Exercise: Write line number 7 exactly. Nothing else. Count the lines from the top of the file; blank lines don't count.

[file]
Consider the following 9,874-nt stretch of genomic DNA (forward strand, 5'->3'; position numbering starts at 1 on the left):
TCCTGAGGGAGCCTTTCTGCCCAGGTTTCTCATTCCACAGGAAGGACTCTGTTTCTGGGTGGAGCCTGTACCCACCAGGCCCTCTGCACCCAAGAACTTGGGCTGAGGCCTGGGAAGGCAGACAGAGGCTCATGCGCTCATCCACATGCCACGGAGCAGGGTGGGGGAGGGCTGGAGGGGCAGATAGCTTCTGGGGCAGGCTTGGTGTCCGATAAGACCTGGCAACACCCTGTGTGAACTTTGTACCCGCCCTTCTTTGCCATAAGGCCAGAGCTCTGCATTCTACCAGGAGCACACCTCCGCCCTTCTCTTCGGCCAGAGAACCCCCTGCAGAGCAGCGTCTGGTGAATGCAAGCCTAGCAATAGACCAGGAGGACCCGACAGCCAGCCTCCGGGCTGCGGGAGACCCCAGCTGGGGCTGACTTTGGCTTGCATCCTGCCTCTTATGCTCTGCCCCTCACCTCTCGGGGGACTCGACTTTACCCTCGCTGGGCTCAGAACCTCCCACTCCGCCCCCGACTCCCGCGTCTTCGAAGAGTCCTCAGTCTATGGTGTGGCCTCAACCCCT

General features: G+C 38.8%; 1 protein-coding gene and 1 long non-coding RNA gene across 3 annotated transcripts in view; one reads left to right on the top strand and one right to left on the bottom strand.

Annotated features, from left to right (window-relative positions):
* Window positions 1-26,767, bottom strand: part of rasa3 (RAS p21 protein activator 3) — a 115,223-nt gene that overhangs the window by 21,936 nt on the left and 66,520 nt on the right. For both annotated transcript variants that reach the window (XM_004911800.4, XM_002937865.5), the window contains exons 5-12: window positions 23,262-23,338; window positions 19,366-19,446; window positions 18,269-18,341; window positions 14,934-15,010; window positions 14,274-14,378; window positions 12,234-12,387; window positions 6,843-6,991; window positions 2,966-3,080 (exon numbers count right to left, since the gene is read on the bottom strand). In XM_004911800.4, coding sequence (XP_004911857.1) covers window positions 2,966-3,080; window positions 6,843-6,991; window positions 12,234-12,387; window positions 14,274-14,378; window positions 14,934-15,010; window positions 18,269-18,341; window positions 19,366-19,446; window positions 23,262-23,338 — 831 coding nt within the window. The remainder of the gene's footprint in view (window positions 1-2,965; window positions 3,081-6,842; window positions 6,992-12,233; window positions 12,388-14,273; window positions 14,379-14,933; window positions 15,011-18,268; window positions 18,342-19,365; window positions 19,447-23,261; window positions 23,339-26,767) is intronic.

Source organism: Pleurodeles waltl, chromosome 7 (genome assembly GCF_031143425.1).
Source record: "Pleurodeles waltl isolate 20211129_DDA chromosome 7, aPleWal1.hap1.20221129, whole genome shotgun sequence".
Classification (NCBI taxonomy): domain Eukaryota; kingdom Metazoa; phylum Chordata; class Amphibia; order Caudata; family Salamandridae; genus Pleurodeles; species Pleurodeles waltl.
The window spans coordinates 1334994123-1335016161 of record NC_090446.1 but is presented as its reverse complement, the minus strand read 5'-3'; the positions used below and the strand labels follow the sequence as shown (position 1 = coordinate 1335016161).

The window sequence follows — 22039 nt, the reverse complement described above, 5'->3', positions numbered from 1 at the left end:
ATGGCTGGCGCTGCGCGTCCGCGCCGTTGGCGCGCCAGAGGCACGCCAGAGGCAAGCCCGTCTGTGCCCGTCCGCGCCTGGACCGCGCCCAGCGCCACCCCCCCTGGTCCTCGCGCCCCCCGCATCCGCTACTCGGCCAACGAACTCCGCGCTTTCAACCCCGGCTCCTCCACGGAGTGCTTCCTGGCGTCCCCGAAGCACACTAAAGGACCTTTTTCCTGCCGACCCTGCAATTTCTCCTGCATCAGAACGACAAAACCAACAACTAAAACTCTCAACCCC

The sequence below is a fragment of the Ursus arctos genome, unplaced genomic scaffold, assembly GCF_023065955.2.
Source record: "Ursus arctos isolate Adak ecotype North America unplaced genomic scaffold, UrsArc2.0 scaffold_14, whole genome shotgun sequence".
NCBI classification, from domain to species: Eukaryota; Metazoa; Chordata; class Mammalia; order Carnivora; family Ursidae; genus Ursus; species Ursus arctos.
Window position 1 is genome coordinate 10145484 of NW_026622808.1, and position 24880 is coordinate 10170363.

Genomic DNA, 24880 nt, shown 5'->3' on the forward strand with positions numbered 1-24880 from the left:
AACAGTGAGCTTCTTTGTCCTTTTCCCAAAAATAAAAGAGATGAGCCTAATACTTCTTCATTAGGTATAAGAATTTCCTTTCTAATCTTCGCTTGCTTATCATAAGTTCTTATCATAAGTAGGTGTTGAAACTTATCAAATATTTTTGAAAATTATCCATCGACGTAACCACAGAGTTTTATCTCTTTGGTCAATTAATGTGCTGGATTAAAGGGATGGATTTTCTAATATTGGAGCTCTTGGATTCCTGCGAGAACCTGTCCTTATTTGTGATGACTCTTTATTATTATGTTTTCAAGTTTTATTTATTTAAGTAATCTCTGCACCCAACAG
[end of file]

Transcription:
Source record: "Pleurodeles waltl isolate 20211129_DDA chromosome 7, aPleWal1.hap1.20221129, whole genome shotgun sequence".